Range separated functionals (RSF)¶
Introduction¶
Range separated functionals (RSF) are a subgroup of hybrid functionals. While conventional (global) hybrid functionals like PBE0 or B3LYP use fixed fractions of HartreeFock (HFT, E_{XX}) and DFT (E_{X}) exchange for exchange, f.e. 1/4 E_{XX} and 3/4 E_{X} in the case of PBE0, RSFs mix the two contributions by the spatial distance between two points, \(r_{12}\), using a soft function \(\omega_\mathrm{RSF}(\gamma, r_{12})\).
To achieve this, the coulomb interaction kernel, \(\frac{1}{r_{12}} = \frac{1}{r_1  r_2}\), which appears in the exchange integral from HFT is split into two parts:
\(\frac{1}{r_{12}} = \underbrace{\frac{1  [\alpha + \beta ( 1  \omega_\mathrm{RSF} (\gamma, r_{12}))]}{r_{12}}}_{\text{SR, DFT}} + \underbrace{\frac{\alpha + \beta ( 1  \omega_\mathrm{RSF} (\gamma, r_{12}))}{r_{12}}}_{\text{LR, HFT}}\),
the shortrange (SR) part is handled by the exchange from a (semi)local LDA
or GGA functional such as PBE, while the longrange part (LR) is handled by
the exchange from HFT. \(\alpha\) and \(\beta\) are functional dependent mixing
parameters. \(\alpha \ne 0\) and \(\beta = 0\) resembles conventional global
hybrids. RSFs with \(\alpha = 0\) and \(\beta \ne 0\) are usually denoted by
LC
and the name of the semilocal functional, f.e. LCPBE.
RSFs with \(\alpha \ne 0\) and \(\beta \ne 0\) are usually denoted by
CAM
and the name of the semilocal functional, f.e. CAMBLYP.
For the separating function \(\omega_\mathrm{RSF}\), two functions are in common use: either the complementary error function, \(\omega_\mathrm{RSF} = \mathrm{erfc}(\gamma r_{12})\), or the Slaterfunction, \(\omega_\mathrm{RSF} = e^{(\gamma r_{12})}\). While the use of the complementary error function is computationally fortunate for codes utilizing Gaussian type basis sets, the Slaterfunction give superior results in the calculation of Rydbergstate and charge transfer excitations. To distinguish between these both functions, functionals using the Slaterfunction append the letter “Y” to the RSF marker, f.e. LCYPBE or CAMYB3LYP, while functionals using the complementary error function keep the marker as it is, f.e. LCPBE or CAMB3LYP.
Besides \(r_{12}\), the separation functions use a second parameter, the screening factor \(\gamma\). The optional value for \(\gamma\) is under discussion. A density dependence is stated. For most RSF standard values for \(\gamma\) are defined, although it is possible to tune \(\gamma\) to optimal values for calculations investigating ionization potentials, charge transfer excitations and the binding curves of biradical cations.
Implementation¶
 The implementation of RSFs in gpaw consists of two parts:
 once the implementation of the semilocal functional part. This is done in libxc.
 once the implementation of the HartreeFock exchange. This is done
in
hybrid.py
.
As range separating function the Slaterfunction, \(\omega_\mathrm{RSF} = e^{(\gamma r_{12})}\), is used. Besides the possibility to set \(\gamma\) to an arbitrary value, the following functionals were implemented:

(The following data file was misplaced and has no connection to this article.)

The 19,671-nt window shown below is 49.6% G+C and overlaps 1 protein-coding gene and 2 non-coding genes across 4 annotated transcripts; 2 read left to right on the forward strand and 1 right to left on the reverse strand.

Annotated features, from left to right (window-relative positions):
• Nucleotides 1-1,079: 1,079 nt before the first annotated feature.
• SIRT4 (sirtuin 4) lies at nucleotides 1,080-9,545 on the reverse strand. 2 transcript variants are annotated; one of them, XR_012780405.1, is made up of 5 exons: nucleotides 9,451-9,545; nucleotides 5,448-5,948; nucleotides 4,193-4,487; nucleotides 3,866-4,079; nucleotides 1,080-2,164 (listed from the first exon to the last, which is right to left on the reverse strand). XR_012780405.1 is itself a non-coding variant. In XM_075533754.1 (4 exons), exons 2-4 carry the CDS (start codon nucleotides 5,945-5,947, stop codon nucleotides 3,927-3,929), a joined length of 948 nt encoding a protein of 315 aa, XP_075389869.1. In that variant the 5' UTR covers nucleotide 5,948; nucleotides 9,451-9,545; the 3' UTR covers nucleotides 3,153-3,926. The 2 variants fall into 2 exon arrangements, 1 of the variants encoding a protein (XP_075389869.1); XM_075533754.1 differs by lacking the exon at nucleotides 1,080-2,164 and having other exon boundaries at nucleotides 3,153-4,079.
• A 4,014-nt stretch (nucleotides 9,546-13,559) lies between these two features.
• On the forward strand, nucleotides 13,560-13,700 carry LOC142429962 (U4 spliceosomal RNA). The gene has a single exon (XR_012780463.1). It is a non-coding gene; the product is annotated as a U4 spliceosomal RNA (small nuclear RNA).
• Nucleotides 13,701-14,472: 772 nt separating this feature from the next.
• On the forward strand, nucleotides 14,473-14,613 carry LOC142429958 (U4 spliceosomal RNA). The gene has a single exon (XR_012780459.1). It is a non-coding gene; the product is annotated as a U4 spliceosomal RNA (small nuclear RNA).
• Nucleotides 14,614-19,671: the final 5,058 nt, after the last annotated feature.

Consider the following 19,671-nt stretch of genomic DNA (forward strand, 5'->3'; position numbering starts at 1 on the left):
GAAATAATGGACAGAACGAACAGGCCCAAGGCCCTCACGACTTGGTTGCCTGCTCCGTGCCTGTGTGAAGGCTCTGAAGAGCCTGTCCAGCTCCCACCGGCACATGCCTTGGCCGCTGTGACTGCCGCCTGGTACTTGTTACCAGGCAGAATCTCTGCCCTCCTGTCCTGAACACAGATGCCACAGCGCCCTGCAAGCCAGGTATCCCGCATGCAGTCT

Functional  \(\alpha\)  \(\beta\)  \(\gamma\) (\(a_0^{1}\))  Reference 

CAMYBLYP  0.2  0.8  0.44  [AT08] 
CAMYB3LYP  0.19  0.46  0.34  [SZ12] 
LCYBLYP  0.0  1.0  0.75  [SZ12] 
LCYPBE  0.0  1.0  0.75  [SZ12] 
As the implementation of RSFs in gpaw is based on the finite difference exact exchange code (hybrid.py), the implementation inherits its positive and negative properties, in summary:
 selfconsistent calculations using RSFs
 calculations can only be done for the \(\Gamma\) point
 only nonperiodic boundary conditions can be used
 only RMMDIIS can be used as eigensolver
Important: As one of the major benefits of the RSF is to retain the \(\frac{1}{r}\) asymptote of the exchange potential, one has to use large boxes if neutral or anionic systems are considered. Large boxes start at 6Å vacuum around each atom. For anionic systems “large” should be extended.
Further information about the implementation and RSFs can be found in [WW18] and in detail in [Wu16].
Simple usage¶
In general calculations using RSF can simply be done choosing the appropriate functional as in the following snippet:
"""First example for using RSF."""
from ase import Atoms
from gpaw.eigensolvers import RMMDIIS
from gpaw.occupations import FermiDirac
h = 0.30
co = Atoms('CO', positions=[(0, 0, 0), (0, 0, 1.15)])
co.center(5)
# c = {'energy': 0.005, 'eigenstates': 1e4} # Usable values
c = {'energy': 0.1, 'eigenstates': 3, 'density': 3} # Values for test
calc = GPAW(txt='CO.txt', xc='LCYPBE', convergence=c,
eigensolver=RMMDIIS(), h=h,
occupations=FermiDirac(width=0.0), spinpol=False)
co.set_calculator(calc)
co.get_potential_energy()
Three main points can be seen already in this small snippet. Even if choosing
the RSF is quite simple by choosing xc=LCYPBE
, one has to choose RMMDIIS
as eigensolver, eigensolver=RMMDIIS()
, and has to decrease the
convergence criteria a little.
Improving results¶
However, there are a few drawbacks, at first in an SCF calculation the
contributions from the core electrons are also needed, which have to be
calculated during the generation of the PAW datasets. Second: for the